I’ve developed this nasty habit. I try to adapt every bag I see into a camera bag. My latest victim: the Code of Bell X-Pak One.
I’ve been slowly switching to the Fuji X system for the last few years… although it’s been painful to let some pieces of my Canon gear go. Part of the reason for my switch is to use the a smaller body and lenses for travel and with that, I’ve been searching for a smaller bag. I’ve been using an older CourierBags.com and really enjoyed that. But then I thought about going to an even smaller sling style bag which led me to…
CODE OF BELL — an interesting company based in Los Angeles. The bags so far have only been produced in very limited numbers and the information for them online is equally as thin. So, I thought I’d post my findings and first impressions of the X-PAK ONE gen 2… in case you stumble upon one.
Here are the bags Code of Bell have produced so far (all sling-style).FIRST KICKSTARTER RUN
– Dimension (in): 16 x 8 x 8
– Volume: 10L / 17L
– Dimension (in): 12.5 x 6 x 3 (10 expanded)
– Volume: 4L / 9L
* the removable compression straps, sternum strap, and the handle did not come standard in the first kickstarter but they did have an exclusive zipper pocket on the front.
SECOND KICKSTARTER RUN
– Dimension (in): 10 x 5 x 3 (4 expanded)
– Volume: 2.3L / 4.5L
X-Pak Pro (Gen 2) – an updated version
– Dimension (in): 17.5 x 10 x 4 (10.5 expanded)
– Volume: 11L / 23L
SOMEWHERE, THEY ALSO SNUCK IN…
X-Pak One (Gen 2) – this is what I got
(same size as the Gen 1 X-Pak One)
X-Pak Pro & One Tourer Edition
– Minimal versions of the Gen 1 X-Pak Pro & One
Originally, I wanted the X-Pod but, after a little more research combined with the fact they’re out of stock, I went with the X-Pak One — a hard pill to swallow at twice the price of it’s Tourer version.
Ultimately, I’m happy I did.
HOW I’M GOING TO USE
The padded compartment designed for the iPad Mini is perfect for 2 medium sized Fuji lenses. I’m rotating between the 10-24 f/4, the 18-55mm, and the 23mm f/1.4. The strap that comes down is elastic and does a great job of holding the lenses in place. It’s almost designed for this purpose. It’s too small for full frame Canon lenses (tried the 35mm f/1.4 L and that didn’t fit).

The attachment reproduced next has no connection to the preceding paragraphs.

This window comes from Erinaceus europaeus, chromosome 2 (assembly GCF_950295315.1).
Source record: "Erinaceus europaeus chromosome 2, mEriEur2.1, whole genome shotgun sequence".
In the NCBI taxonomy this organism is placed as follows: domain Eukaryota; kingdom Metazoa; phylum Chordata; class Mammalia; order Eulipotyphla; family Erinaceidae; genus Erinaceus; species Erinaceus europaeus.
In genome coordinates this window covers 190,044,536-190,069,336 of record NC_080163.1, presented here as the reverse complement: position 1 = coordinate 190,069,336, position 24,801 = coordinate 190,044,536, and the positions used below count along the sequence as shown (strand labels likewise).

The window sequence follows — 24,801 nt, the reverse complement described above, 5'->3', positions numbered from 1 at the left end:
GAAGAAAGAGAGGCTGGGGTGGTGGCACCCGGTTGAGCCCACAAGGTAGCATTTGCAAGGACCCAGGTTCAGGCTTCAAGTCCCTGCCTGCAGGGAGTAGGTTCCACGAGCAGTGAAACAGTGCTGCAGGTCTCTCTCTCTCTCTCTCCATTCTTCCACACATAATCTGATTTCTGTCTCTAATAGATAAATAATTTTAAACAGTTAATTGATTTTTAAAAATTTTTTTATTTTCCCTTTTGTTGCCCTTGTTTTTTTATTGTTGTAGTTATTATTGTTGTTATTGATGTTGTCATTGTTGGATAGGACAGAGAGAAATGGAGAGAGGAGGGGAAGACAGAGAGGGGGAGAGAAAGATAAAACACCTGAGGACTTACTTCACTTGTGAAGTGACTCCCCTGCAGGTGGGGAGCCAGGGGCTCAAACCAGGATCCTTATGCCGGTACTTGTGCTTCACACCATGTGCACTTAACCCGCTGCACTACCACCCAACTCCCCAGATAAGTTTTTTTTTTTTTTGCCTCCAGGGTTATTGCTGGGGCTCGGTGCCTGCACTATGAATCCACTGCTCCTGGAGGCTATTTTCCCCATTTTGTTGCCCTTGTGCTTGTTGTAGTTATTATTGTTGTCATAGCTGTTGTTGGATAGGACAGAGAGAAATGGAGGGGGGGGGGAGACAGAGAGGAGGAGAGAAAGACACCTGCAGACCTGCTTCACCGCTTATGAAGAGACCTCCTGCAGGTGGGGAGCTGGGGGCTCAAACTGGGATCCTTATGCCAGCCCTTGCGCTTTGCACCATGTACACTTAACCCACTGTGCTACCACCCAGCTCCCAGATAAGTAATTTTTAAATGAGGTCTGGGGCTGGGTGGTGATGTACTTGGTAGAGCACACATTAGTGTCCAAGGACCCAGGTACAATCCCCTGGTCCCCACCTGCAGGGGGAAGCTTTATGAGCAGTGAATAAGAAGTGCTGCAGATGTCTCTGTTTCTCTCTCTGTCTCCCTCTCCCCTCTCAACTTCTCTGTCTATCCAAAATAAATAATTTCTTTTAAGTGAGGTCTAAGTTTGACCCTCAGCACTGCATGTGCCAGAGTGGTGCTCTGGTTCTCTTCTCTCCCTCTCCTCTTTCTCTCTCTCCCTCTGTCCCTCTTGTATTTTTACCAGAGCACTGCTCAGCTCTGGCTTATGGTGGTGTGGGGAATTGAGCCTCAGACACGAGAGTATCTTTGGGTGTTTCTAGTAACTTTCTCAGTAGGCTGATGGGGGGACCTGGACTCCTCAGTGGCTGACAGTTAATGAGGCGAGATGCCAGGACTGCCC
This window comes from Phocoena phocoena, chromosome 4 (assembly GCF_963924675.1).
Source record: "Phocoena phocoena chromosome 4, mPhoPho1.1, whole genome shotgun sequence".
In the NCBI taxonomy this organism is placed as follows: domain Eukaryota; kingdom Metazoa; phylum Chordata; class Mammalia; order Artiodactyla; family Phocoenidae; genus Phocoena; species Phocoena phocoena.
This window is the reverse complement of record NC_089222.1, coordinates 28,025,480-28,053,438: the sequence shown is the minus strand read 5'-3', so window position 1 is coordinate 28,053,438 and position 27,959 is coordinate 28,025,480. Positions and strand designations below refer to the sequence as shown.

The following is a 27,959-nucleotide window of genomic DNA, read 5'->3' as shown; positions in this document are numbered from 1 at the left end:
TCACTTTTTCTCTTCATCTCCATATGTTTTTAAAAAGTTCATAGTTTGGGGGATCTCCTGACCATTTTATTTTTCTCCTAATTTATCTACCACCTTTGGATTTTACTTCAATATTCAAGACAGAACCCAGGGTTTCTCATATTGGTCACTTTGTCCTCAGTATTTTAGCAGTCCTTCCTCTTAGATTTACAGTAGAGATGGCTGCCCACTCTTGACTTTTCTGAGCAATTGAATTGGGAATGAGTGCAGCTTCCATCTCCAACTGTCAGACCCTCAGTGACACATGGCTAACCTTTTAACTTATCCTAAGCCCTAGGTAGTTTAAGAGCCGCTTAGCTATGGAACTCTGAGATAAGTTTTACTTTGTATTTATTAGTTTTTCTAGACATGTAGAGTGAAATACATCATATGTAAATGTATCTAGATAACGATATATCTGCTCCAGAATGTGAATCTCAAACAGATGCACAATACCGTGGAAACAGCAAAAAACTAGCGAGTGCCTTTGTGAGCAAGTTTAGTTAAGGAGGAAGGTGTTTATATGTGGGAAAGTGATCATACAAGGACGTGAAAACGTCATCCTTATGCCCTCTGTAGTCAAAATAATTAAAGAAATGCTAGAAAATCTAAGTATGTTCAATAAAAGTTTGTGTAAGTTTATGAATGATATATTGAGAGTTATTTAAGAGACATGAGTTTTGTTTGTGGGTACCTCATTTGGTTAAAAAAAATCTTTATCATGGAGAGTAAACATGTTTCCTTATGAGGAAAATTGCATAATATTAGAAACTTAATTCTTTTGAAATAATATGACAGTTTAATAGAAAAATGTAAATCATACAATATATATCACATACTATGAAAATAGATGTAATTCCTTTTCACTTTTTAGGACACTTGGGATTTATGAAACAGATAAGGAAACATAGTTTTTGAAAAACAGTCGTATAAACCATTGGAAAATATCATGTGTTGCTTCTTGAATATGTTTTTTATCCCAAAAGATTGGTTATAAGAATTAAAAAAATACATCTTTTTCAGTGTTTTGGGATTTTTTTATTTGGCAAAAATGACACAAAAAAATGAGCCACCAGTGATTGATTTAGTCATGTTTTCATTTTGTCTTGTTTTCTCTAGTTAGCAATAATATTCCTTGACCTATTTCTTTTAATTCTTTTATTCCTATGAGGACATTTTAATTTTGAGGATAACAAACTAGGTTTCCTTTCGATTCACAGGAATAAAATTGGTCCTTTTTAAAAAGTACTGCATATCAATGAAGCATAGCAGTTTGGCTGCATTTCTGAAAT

It will also fit one lens at the bottom of the padded sleeve section and my Fuji X-T3 with RRS plate + lens on the top. THAT’S kinda perfect.
WHAT I LIKE
It’s a neat bag. It looks great (imo). I wasn’t sure about the deep moss color when I ordered it (black was sold out) but I LOVE it. It’s similar to Ranger Green. Very handsome.
It’s a good size. I haven’t seen the X-Pod in person but for an EDC, this mid-size is perfect. The X-Pod is starting to feel more along the lines of a pure fanny pack.
ADDRESSING SOME ISSUES
I read almost every comment and online review — they’re sparse. And now having the bag in my hands, here are my thoughts:
- Yes, there are errant threads (I counted about 6). The stitching doesn’t look sloppy but probably not as neat as it should be for a bag this price. It doesn’t look like it effects the durability of the bag but only time will tell.
- There’s a lot of padding. A bit overbuilt and adds weight / stiffness to the bag. Maybe this will soften up a bit.
- There were complaints that the Gen 1 bag’s webbing on the back of the bag would pill your clothes. The Gen 2 have switched to a smooth fabric that’s very nice and I don’t expect any problems. This was honestly one of the main reasons I didn’t go with the Tourer which appears to use the older webbing. Something to note if you are looking at buying a used Gen 1 bag.
- The rolltop has been criticized as unusable if you load it up as designed because it would stick straight out from your back. That’s probably true. But I think the only way I’d personally use this is for unplanned storage and emergency. I would attach the handle and carry it briefcase style. For that, seems great.
MAKING IT WORK
- This bag has LOTS of options. Too many probably (do you need TWO secret zipper pockets on the back?). But realizing you don’t have to use every single option I think helps you utilize the bag better. It’s there if you need it. One thing I’m going to try to do is mark the top of the bag by hanging a HeroClip at the top and only the zippers for the main compartment. If I want to put something inside the rolltop compartment, I’ll use the front facing zipper, never going into the bottom zippers.
- An unusual thing is the bag doesn’t fully unzip — only halfway for each compartment. This takes a little getting used to. I’ll have to use it a bit more to see if it gets annoying.
- The buckles on the top and bottom that hold the roll top down must be unsnapped to access the main zipper compartment. Not sure how tedious this is going to be in use but we’ll see.
All in all, I really like this bag. It’s expensive but I love the way it looks and it’s pretty functional. Yeah, you can find more for less but I don’t think there’s a single sling bag that’s more uniquely designed. I looked at all the usual suspects… Aer, Bellroy, DSPTCH, Road Runner Lil Guy, Mystery Ranch, Chrome, Mission Workshop, Timkuk2. In the end, Code of Bell got my money. Definitely will be keeping a better eye on what they offer in the future.
the Kickstarter pages have a lot more info than the website